According to Hayek, most economists are opposed to socialism and protectionism, more so than in any other academic discipline. Typically, however, it is not the views of this majority but the pro‐interventionist views of the minority that receive a public hearing, even though such views may be of doubtful standing in the economics profession. This is because left‐leaning intellectuals, who transmit ideas to the general public, filter out ideas they disagree with and publicize the views of economists whose opinions coincide with their own. Thus, regardless of the dominance of free‐market views among professional economists, their ideas will exert little influence politically because the public will be largely unaware of them. Such is the pervasive influence of intellectuals in contemporary society. Again quoting Hayek:
Even though [the knowledge of intellectuals] may be often superficial, and their intelligence limited, this does not alter the fact that it is their judgment which mainly determines the views on which society will act in the not too distant future. It is no exaggeration to say that once the more active part of the intellectuals have been converted to a set of beliefs, the process by which these become generally accepted is almost automatic and irresistible. They are the organs which modern society has developed for spreading knowledge and ideas, and it is their convictions and opinions which operate as the sieve through which all new conceptions must pass before they can reach the masses.
As Hayek points out, it is difficult to change the beliefs of intellectuals because they do not, indeed cannot, possess first‐hand information about every new idea that comes their way. The intellectual judges a new idea not on its particular merits but rather on how neatly that idea fits into his other general notions. As philosophers of knowledge might put it, the intellectual assesses the truth or validity of a new idea not according to whether it corresponds to a fact of reality–which is something he cannot possibly know in every case–but rather on the coherence of that new idea with the rest of his beliefs. If the new idea is consistent with his belief system, he accepts it; if not, he rejects it.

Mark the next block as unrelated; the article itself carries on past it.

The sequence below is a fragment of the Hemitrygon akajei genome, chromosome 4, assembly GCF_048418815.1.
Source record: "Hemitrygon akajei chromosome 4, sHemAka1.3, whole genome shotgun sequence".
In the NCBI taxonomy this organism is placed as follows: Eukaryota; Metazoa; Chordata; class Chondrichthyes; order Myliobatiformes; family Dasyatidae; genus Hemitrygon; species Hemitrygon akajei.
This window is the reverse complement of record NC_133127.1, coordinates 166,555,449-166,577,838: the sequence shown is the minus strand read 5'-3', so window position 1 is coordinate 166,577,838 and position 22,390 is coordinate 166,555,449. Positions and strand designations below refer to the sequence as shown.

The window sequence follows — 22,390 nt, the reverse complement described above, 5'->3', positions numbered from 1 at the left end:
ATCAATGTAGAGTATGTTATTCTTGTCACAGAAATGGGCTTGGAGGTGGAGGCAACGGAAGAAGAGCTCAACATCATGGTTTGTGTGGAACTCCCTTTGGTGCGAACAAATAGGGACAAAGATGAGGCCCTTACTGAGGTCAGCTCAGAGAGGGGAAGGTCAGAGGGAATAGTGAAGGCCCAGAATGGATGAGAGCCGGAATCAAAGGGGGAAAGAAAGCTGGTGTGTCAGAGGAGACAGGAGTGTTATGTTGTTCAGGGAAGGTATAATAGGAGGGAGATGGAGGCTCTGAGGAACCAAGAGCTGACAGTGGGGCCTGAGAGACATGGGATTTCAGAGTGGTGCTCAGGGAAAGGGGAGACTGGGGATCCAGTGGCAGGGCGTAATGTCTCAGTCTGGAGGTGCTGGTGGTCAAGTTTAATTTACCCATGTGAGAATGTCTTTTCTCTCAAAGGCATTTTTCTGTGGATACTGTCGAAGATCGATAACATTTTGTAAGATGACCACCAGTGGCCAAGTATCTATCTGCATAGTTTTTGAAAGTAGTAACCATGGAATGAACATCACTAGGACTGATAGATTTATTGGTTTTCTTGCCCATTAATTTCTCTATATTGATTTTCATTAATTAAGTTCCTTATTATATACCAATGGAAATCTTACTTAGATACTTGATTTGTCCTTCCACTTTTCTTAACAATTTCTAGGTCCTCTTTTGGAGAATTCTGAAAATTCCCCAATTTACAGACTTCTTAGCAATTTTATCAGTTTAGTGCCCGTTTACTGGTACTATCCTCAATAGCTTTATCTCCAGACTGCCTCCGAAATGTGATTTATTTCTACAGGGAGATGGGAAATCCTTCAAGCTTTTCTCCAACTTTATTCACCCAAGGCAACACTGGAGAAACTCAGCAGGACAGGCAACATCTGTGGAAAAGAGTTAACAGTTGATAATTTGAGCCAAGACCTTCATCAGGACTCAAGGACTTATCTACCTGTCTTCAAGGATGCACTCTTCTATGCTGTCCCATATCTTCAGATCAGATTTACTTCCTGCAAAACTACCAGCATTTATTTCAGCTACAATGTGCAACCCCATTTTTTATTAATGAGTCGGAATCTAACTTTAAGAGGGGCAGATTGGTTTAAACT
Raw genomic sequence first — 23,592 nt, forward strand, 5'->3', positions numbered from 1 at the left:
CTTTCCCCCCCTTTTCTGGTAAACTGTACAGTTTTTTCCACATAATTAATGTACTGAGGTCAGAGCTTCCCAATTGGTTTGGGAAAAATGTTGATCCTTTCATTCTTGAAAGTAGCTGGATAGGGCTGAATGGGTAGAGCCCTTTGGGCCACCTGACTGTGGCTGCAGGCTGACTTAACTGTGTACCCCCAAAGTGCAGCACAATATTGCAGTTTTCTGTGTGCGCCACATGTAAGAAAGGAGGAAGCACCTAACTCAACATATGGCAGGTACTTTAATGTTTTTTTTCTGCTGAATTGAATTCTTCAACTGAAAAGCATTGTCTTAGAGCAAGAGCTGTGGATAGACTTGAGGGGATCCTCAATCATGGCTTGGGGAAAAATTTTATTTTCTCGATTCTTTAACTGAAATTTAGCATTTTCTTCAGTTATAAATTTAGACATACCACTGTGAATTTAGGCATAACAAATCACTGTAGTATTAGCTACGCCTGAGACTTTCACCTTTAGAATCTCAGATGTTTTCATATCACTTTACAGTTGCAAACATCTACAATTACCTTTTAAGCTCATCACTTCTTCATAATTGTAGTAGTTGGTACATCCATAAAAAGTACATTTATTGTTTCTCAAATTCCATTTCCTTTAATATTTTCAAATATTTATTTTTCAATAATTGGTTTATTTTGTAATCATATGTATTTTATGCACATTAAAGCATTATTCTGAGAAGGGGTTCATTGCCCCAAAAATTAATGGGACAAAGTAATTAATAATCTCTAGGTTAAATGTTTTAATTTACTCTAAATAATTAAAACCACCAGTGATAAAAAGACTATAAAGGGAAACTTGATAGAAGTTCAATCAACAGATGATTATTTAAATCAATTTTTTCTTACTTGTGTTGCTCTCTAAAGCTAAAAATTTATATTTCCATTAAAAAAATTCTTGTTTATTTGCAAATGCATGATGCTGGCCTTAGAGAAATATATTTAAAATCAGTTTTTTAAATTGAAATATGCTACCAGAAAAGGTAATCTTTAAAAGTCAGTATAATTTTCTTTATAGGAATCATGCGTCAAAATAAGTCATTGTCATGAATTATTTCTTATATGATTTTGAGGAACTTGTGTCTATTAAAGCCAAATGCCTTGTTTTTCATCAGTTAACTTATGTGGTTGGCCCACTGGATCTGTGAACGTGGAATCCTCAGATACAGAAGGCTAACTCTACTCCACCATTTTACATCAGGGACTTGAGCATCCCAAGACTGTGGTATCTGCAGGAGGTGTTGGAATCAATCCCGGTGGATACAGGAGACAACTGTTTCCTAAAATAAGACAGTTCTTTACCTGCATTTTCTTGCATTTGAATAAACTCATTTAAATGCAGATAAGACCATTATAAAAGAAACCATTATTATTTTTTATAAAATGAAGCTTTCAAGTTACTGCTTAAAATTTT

The ideas of the intellectual are like pieces of an incomplete jigsaw puzzle in which new pieces are accepted or rejected according to how well they fit into the overall pattern. And since the intellectual determines the climate of opinion in his society, his jigsaw puzzle will tend to be the same as that of society generally. Therefore, if the intellectual rejects a piece because it doesn’t fit into his mental scheme, then, even though his rejection may be based on ignorance or error, that piece will never reach most people, who will then be deprived of the opportunity to judge it for themselves.
It is through this process that intellectuals play a crucial role in determining what in German is called Weltanschauung, or worldview–or to what Hayek, following other writers, variously refers to as the “climate of opinion” or “spirit of the time.” This notion, which today is commonly known as “public opinion,” refers to that amorphous but formidable collection of fundamental beliefs, whether true or false, about social reality that are embraced by most members of a given society. A basic purpose of Hayek’s essay is to explain how a social worldview is generated, sustained, and reinforced. Intellectuals, and especially philosophers (though not necessarily academic philosophers), exert a tremendous influence in this realm because their abstract theories serve as a social filter, trapping some ideas while allowing others to pass through to the lay public.